Prodigiously talented from his earliest years, at 15 young Jacobs was appointed head organist of a parish of 3,500 in his hometown, Washington, Pennsylvania. He has also performed the complete organ works of Olivier Messiaen in marathon performances throughout North America, and recently reached the milestone of having performed in each of the fifty United States. In addition to his recordings of Messiaen and Daugherty on Naxos, Mr. Jacobs has recorded organ concerti by Lou Harrison and Aaron Copland with the San Francisco Symphony and Music Director Michael Tilson Thomas on the orchestra’s own label, SFS Media.
Mr. Jacobs studied at the Curtis Institute of Music, double-majoring with John Weaver for organ and Lionel Party for harpsichord, and at Yale University with Thomas Murray. He joined the faculty of The Juilliard School in 2003, and was named chairman of the organ department in 2004, one of the youngest faculty appointees in the school’s history. He received Juilliard’s prestigious William Schuman Scholar’s Chair in 2007 and an honorary Doctor of Music from Washington and Jefferson College in 2017.
In addition to his concert and teaching appearances, Mr. Jacobs is a frequent performer at festivals across the world, and has appeared on American Public Media’s Performance Today, Pipedreams, and Saint Paul Sunday, as well as NPR’s Morning Edition, ABC-TV’s World News Tonight, and BBC Radio 3.
Patricia Murphy Lamb
Patricia Murphy Lamb is Organist and Director of Music Ministries at Our Lady Queen of Angels Catholic Church, Newport Beach, California, where she has served since 1989. She administers a program of seven choirs, and conducts the Parish Choir, Schola, and Handbell Choir. An active member of the Music Advisory Board for the Diocese of Orange, she has also served on the Diocesan Liturgical Commission, as Director of the Diocesan Choir and organist for major celebrations, and as Chair of the Music Task Force for Christ Cathedral. Dr. Lamb has been a frequent recitalist in the Western US, including two regional conventions of the American Guild of Organists. She has served in many capacities for the Guild, including South Coast District Convener, Dean of the Pasadena Chapter, and Co-Chair of the 2000 Pipe Organ Encounter in Orange County. Also active in the National Association of Pastoral Musicians, she writes reviews for their journals and was Chair of the Education Committee of the Director of Music Ministries Division. She holds a Bachelor of Music degree from California State University, Fullerton and the Master of Music and Doctor of Musical Arts degrees in Organ Performance, Choral and Church Music from the University of Southern California, where she studied with Ladd Thomas and Cherry Rhodes.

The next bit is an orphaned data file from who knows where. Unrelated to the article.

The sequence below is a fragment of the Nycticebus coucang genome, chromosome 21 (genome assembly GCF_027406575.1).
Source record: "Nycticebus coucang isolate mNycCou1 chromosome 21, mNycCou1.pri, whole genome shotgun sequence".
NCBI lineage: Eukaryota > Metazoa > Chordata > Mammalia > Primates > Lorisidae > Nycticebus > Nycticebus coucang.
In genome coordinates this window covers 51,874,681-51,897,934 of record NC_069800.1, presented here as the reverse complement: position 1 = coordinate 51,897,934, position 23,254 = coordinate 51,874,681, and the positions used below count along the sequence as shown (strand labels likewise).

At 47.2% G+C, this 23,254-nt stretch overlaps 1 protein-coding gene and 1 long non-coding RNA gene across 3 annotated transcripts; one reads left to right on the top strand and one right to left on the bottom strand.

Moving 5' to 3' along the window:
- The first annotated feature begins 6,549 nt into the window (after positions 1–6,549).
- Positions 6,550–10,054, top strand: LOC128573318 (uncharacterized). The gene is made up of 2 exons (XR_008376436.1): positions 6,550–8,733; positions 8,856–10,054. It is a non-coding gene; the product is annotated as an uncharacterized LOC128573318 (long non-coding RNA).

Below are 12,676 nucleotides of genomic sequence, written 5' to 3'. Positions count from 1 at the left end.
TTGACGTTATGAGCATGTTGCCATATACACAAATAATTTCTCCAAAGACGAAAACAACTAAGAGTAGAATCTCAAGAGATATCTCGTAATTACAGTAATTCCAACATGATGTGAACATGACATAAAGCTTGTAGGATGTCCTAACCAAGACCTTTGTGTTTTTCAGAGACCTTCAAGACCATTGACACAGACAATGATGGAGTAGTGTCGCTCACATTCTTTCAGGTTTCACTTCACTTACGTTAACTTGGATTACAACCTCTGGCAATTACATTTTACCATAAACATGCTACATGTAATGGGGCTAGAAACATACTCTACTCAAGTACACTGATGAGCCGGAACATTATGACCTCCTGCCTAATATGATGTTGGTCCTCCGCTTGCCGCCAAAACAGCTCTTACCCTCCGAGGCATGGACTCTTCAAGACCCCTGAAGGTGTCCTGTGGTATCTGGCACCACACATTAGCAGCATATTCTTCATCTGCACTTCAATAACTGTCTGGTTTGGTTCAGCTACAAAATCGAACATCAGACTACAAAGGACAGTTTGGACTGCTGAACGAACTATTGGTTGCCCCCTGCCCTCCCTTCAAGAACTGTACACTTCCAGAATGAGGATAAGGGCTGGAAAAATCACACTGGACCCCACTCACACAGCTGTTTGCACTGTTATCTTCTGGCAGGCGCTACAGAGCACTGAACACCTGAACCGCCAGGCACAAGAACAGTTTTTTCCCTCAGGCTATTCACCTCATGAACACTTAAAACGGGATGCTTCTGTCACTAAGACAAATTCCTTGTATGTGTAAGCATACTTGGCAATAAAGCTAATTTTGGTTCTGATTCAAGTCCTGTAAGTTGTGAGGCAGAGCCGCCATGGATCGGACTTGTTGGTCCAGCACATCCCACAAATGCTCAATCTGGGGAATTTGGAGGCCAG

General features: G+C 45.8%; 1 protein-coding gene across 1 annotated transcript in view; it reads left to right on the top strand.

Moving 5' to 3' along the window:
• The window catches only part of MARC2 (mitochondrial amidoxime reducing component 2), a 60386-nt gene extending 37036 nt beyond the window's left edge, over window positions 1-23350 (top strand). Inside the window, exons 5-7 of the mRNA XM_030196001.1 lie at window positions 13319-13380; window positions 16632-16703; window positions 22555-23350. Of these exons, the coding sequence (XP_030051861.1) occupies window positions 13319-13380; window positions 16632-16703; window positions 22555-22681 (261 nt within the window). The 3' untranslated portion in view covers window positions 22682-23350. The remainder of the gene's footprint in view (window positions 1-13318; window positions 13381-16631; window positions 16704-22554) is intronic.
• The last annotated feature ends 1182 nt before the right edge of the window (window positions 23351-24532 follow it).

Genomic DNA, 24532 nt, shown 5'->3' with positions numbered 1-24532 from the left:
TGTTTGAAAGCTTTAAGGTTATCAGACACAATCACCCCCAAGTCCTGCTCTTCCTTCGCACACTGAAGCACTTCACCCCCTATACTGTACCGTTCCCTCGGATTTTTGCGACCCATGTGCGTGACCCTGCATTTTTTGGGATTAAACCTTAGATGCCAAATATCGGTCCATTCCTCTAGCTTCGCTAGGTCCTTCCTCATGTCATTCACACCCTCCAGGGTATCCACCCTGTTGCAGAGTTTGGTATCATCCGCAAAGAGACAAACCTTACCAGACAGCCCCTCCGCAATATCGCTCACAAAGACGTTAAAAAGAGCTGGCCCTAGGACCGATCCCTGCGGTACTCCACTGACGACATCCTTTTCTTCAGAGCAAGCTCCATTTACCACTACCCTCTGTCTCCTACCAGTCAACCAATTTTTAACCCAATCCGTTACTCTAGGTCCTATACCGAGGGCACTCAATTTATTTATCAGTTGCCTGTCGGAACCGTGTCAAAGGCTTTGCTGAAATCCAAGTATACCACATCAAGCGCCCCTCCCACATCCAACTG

Charles F. Raasch
Charles F. Raasch is a long time resident of Orange County. He has been active in music here for over 35 years. He has played for Lutheran, Catholic and Presbyterian churches over the years, and has substituted at churches and venues throughout the area. He is currently the organist for the St. John's, Orange concert series, playing literature and composing new works which often find their debut at these concerts. He is also Past Dean of the Orange County chapter of the American Guild of Organists. He has studied with Esther Jones and Michael Burkhardt and is currently studying with Dr. Tom Mueller.
Charles is an electrical engineer by trade, and in addition to a passion for playing organ music, is involved in developing hardware and software for digital organs. He has built several digital organ consoles in use by himself and his colleagues, and has sampled many local pipe organs which are sold worldwide on the Hauptwerk software platform. He currently is employed as an electrical engineer at Spireon in Irvine. He lives with his wife Leslie and dogs Alice and Olive in Foothill Ranch, California.
Cherry Rhodes is the first American to win an international organ competition (Munich). During her brilliant career she has toured extensively throughout the major music capitals of America and Europe with recitals in cathedrals, churches, and concert halls, including Lincoln Center (New York City), Kennedy Center (Washington, D.C), Orchestra Hall (Chicago), Meyerson Symphony Center (Dallas), the Performing Arts Center (Milwaukee), Kimmel Center for the Performing Arts (Philadelphia), Royal Festival Hall (London), International Performing Arts Center (Moscow), Philharmonic Halls of Berlin, Dortmund, and Luxembourg, the Organ and Architecture Symposium, and the renowned International September Music Festival of Montreux-Vevey (Switzerland). Other international festivals include those of Paris (Notre Dame and St. Eustache), Munich, Freiburg, Nurnberg, St. Albans, Luxembourg, Vienna, Bratislava, Presov, Gdansk and Warsaw and Montreal.